The White Stripes and an Error in Diction: “very unique”

June 13, 2006

A producer who claims to have played a crucial role in the development of the White Stripes' very unique sound is suing the band for a share of its royalties.

This sentence contains an error in diction. "Unique" is an absolute adjective, which means that it cannot be modified in a comparative manner. "Unique" means "unlike anything else; having no equal." Someone or something is either unique or not unique. Someone or something cannot be very unique or more unique than others, just as someone or something cannot be very dead or more dead than others.

A new meaning of "unique" has developed: the definition of this word has come to include "unusual," which is not absolute and can be modified in a comparative manner. However, standardized examinations test knowledge of standard written English, and this meaning of "unique" is not presently standard. You should be aware of this usage so that you can identify the error on an examination, and you should avoid using a comparatively modified form of "unique" in your writing.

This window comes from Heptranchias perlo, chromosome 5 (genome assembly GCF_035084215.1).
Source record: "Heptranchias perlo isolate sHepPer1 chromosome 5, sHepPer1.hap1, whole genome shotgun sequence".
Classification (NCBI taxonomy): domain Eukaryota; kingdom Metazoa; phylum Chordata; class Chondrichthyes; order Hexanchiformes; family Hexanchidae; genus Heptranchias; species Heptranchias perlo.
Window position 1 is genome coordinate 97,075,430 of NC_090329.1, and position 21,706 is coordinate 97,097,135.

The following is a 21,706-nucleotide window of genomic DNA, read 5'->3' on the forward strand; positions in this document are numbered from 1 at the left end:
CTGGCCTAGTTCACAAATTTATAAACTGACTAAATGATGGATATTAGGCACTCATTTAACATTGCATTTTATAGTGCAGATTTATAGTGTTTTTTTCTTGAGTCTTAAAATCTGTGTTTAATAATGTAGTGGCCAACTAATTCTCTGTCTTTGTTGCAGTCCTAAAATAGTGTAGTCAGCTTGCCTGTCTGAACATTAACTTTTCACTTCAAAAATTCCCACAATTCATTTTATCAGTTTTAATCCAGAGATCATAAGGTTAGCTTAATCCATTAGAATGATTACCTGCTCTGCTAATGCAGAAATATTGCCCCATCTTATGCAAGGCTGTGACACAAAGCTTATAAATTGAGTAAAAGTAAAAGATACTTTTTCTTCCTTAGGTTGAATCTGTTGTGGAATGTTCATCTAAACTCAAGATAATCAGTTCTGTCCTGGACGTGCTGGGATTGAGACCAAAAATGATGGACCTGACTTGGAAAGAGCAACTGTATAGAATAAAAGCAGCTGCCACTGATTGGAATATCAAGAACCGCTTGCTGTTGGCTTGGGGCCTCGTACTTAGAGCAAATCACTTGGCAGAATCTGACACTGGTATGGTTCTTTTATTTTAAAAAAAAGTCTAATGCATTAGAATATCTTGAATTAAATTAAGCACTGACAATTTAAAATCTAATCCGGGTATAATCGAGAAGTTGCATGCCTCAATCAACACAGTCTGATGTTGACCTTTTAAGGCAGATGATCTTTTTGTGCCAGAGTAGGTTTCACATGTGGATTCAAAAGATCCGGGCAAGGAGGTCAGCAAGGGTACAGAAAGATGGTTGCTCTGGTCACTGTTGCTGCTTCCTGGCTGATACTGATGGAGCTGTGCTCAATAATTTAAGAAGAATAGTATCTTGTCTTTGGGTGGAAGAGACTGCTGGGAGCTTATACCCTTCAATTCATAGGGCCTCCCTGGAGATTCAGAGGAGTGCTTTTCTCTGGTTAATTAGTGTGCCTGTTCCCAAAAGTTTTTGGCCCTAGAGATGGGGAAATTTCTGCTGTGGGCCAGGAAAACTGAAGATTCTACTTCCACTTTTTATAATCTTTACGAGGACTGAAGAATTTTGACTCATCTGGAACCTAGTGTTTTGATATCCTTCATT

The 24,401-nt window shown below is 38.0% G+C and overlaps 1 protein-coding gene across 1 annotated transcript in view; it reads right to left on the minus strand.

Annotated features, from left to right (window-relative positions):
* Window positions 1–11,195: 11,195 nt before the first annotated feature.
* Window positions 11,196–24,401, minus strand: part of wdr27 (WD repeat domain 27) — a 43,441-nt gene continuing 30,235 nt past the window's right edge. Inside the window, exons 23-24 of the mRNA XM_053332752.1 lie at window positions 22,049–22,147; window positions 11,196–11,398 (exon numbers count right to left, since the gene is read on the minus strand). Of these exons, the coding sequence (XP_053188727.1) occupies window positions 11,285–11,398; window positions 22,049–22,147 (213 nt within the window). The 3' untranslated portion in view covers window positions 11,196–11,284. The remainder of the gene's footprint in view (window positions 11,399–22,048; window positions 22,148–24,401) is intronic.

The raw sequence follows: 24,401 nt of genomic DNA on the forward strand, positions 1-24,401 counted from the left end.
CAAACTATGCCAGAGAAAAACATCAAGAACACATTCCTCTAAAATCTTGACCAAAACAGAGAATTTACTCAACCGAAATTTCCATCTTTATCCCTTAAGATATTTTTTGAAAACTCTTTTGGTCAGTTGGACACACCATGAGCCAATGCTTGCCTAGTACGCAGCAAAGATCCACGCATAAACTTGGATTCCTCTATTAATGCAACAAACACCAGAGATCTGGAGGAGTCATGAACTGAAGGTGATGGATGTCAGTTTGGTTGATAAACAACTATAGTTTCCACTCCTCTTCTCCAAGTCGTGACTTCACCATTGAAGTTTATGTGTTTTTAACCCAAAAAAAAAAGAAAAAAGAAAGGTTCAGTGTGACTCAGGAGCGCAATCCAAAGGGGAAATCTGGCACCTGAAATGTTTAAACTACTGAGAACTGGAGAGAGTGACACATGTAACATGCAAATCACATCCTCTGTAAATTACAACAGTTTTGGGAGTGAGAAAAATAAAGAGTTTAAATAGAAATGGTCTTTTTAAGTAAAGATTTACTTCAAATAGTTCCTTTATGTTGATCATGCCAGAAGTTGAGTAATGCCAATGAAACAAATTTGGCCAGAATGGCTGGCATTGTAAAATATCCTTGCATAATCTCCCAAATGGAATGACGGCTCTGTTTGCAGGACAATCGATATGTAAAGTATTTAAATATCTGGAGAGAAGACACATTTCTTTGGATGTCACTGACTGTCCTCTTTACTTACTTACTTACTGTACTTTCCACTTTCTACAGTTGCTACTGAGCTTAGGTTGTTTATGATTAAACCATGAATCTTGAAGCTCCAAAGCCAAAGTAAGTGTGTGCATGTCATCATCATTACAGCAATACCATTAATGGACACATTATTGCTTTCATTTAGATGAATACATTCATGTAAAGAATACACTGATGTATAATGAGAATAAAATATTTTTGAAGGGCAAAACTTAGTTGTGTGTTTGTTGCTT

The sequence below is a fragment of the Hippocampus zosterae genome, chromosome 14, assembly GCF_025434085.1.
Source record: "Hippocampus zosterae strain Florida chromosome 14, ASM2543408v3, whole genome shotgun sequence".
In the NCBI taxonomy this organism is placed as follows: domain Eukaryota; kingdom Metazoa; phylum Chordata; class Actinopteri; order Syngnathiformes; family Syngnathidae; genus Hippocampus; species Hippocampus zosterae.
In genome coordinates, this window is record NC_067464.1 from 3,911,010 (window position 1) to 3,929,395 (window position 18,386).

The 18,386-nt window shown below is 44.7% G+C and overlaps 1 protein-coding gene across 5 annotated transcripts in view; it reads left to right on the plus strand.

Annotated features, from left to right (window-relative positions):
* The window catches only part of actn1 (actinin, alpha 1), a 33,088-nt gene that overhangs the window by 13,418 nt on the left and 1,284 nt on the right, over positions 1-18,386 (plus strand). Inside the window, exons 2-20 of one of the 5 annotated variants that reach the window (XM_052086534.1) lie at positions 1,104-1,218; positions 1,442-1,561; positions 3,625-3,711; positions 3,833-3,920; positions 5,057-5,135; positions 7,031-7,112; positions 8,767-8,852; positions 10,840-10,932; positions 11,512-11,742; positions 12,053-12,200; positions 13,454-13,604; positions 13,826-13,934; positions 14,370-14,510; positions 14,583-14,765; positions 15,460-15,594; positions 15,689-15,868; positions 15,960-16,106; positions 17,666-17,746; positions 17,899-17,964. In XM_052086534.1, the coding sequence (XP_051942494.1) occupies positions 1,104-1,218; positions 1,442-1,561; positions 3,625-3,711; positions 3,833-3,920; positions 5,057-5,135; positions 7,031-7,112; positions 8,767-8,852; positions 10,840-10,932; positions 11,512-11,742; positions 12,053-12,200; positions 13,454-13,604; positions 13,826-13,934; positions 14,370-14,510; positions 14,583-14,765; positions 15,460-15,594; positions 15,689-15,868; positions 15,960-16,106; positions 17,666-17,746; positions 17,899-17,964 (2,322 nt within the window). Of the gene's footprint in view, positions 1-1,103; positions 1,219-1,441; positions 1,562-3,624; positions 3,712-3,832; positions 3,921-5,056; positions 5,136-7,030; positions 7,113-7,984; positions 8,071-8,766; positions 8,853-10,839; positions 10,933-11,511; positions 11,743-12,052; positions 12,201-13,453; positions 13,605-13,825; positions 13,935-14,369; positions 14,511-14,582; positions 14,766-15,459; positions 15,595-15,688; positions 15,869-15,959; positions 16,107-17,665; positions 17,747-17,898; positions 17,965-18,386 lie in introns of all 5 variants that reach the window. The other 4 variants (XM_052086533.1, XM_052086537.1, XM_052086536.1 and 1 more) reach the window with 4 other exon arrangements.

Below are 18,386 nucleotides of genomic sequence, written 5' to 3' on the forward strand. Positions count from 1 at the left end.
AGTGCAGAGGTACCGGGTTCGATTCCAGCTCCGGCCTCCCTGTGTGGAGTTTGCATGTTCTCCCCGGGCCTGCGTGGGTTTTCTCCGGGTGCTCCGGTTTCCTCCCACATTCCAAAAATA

Correct the sentence by removing the comparative modifier "very."

A producer who claims to have played a crucial role in the development of the White Stripes' unique sound is suing the band for a share of its royalties.

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One Response to “The White Stripes and an Error in Diction: “very unique””


  1. following the blog, good stuff!


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